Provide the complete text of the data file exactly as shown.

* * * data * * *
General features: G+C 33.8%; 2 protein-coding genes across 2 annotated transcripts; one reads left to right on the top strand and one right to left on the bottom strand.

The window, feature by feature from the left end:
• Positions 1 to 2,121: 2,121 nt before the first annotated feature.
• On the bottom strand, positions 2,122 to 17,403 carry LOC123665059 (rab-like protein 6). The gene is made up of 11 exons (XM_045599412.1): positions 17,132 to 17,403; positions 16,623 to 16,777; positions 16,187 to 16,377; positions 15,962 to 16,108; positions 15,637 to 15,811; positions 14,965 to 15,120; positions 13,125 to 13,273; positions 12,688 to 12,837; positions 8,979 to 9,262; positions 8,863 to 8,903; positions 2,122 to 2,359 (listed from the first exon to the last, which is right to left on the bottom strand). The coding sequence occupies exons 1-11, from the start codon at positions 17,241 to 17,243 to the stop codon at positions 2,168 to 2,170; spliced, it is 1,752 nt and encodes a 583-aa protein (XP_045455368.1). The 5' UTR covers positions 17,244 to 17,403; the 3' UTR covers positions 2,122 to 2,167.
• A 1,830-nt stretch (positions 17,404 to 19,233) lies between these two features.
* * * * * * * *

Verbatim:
General features: G+C 33.8%; 2 protein-coding genes across 2 annotated transcripts; one reads left to right on the top strand and one right to left on the bottom strand.

The window, feature by feature from the left end:
• Positions 1 to 2,121: 2,121 nt before the first annotated feature.
• On the bottom strand, positions 2,122 to 17,403 carry LOC123665059 (rab-like protein 6). The gene is made up of 11 exons (XM_045599412.1): positions 17,132 to 17,403; positions 16,623 to 16,777; positions 16,187 to 16,377; positions 15,962 to 16,108; positions 15,637 to 15,811; positions 14,965 to 15,120; positions 13,125 to 13,273; positions 12,688 to 12,837; positions 8,979 to 9,262; positions 8,863 to 8,903; positions 2,122 to 2,359 (listed from the first exon to the last, which is right to left on the bottom strand). The coding sequence occupies exons 1-11, from the start codon at positions 17,241 to 17,243 to the stop codon at positions 2,168 to 2,170; spliced, it is 1,752 nt and encodes a 583-aa protein (XP_045455368.1). The 5' UTR covers positions 17,244 to 17,403; the 3' UTR covers positions 2,122 to 2,167.
• A 1,830-nt stretch (positions 17,404 to 19,233) lies between these two features.